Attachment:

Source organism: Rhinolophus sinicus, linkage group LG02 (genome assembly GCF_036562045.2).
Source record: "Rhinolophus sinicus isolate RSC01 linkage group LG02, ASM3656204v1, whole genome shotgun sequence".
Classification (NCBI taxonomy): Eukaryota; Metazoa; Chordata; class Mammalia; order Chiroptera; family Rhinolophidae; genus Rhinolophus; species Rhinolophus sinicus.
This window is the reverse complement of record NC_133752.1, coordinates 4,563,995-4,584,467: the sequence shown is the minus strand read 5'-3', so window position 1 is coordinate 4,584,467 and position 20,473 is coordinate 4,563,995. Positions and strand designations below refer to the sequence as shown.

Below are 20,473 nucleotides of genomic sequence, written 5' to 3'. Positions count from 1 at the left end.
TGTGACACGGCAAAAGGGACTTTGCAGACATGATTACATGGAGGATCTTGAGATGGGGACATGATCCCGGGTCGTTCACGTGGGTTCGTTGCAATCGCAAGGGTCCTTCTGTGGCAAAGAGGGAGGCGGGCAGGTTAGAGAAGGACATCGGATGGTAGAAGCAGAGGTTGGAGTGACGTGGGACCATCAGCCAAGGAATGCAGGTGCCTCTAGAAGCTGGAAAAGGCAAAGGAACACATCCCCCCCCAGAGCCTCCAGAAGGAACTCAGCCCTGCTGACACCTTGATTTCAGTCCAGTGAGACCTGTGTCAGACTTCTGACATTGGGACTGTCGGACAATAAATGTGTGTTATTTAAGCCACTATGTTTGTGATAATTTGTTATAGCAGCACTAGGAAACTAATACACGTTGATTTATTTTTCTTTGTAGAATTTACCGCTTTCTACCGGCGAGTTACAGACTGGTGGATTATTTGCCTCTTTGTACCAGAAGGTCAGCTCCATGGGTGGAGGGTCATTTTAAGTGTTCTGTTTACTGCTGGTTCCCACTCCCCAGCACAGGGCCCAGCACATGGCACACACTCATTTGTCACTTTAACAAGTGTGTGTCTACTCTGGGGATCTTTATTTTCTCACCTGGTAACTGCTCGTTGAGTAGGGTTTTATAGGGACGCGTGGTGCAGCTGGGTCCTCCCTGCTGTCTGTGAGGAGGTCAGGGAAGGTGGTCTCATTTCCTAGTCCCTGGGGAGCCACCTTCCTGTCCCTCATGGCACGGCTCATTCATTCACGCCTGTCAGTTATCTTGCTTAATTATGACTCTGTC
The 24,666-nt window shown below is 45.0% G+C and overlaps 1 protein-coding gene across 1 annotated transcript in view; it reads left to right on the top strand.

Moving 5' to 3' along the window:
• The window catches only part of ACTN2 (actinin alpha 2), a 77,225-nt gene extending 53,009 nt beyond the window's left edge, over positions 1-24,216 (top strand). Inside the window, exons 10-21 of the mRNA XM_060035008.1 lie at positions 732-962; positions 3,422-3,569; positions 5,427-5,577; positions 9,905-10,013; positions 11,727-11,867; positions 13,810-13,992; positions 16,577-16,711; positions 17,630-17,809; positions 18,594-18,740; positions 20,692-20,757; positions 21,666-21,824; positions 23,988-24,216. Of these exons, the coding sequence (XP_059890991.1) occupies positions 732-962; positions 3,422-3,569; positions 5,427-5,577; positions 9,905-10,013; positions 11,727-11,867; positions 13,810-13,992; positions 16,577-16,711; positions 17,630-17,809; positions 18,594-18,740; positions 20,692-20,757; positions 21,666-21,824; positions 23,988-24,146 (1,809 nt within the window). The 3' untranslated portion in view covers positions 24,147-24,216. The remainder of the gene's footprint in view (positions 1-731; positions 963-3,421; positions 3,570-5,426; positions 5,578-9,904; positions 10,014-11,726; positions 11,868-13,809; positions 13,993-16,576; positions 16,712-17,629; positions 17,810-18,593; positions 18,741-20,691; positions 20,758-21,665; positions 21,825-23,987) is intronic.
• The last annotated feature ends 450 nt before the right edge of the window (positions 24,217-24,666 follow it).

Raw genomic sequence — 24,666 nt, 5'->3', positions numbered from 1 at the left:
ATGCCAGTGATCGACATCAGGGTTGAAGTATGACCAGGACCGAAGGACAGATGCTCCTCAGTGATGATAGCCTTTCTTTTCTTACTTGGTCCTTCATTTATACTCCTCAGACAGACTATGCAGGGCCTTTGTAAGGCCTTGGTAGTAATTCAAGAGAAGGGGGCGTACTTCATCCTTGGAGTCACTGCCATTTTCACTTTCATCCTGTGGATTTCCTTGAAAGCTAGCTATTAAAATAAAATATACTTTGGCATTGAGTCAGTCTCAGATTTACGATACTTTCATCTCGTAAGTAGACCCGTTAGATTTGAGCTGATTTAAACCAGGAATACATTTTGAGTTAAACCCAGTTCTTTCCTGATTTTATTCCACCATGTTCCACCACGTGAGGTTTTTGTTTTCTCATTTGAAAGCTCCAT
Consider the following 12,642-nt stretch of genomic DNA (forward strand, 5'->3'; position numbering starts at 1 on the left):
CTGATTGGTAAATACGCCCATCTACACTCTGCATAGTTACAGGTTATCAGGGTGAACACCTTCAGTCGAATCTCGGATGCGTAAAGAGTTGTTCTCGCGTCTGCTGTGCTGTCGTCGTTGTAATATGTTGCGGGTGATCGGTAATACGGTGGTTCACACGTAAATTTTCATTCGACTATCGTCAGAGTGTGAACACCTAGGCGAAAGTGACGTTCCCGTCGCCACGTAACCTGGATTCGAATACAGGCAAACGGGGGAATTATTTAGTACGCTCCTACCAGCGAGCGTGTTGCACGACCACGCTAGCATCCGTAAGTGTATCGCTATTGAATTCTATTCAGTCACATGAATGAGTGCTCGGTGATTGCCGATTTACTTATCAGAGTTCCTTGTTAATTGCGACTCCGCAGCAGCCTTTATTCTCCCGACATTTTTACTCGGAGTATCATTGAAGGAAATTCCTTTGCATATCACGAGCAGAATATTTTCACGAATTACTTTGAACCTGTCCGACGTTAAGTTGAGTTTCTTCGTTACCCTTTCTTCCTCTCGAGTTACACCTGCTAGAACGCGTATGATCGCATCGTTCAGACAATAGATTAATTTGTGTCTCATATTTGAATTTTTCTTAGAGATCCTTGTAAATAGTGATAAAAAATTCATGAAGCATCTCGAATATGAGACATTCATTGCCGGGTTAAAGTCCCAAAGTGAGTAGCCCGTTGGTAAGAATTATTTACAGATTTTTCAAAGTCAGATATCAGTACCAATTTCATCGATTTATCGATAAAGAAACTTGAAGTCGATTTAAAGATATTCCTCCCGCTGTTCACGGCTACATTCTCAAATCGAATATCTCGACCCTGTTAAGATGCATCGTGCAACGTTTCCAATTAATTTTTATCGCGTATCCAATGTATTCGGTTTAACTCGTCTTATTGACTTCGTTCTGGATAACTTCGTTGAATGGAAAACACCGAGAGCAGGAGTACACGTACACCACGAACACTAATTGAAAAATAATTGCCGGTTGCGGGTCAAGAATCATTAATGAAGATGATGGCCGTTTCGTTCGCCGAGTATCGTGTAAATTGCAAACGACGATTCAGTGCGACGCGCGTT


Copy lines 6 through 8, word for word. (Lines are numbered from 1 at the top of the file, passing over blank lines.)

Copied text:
TGTGACACGGCAAAAGGGACTTTGCAGACATGATTACATGGAGGATCTTGAGATGGGGACATGATCCCGGGTCGTTCACGTGGGTTCGTTGCAATCGCAAGGGTCCTTCTGTGGCAAAGAGGGAGGCGGGCAGGTTAGAGAAGGACATCGGATGGTAGAAGCAGAGGTTGGAGTGACGTGGGACCATCAGCCAAGGAATGCAGGTGCCTCTAGAAGCTGGAAAAGGCAAAGGAACACATCCCCCCCCAGAGCCTCCAGAAGGAACTCAGCCCTGCTGACACCTTGATTTCAGTCCAGTGAGACCTGTGTCAGACTTCTGACATTGGGACTGTCGGACAATAAATGTGTGTTATTTAAGCCACTATGTTTGTGATAATTTGTTATAGCAGCACTAGGAAACTAATACACGTTGATTTATTTTTCTTTGTAGAATTTACCGCTTTCTACCGGCGAGTTACAGACTGGTGGATTATTTGCCTCTTTGTACCAGAAGGTCAGCTCCATGGGTGGAGGGTCATTTTAAGTGTTCTGTTTACTGCTGGTTCCCACTCCCCAGCACAGGGCCCAGCACATGGCACACACTCATTTGTCACTTTAACAAGTGTGTGTCTACTCTGGGGATCTTTATTTTCTCACCTGGTAACTGCTCGTTGAGTAGGGTTTTATAGGGACGCGTGGTGCAGCTGGGTCCTCCCTGCTGTCTGTGAGGAGGTCAGGGAAGGTGGTCTCATTTCCTAGTCCCTGGGGAGCCACCTTCCTGTCCCTCATGGCACGGCTCATTCATTCACGCCTGTCAGTTATCTTGCTTAATTATGACTCTGTC
The 24,666-nt window shown below is 45.0% G+C and overlaps 1 protein-coding gene across 1 annotated transcript in view; it reads left to right on the top strand.

Moving 5' to 3' along the window: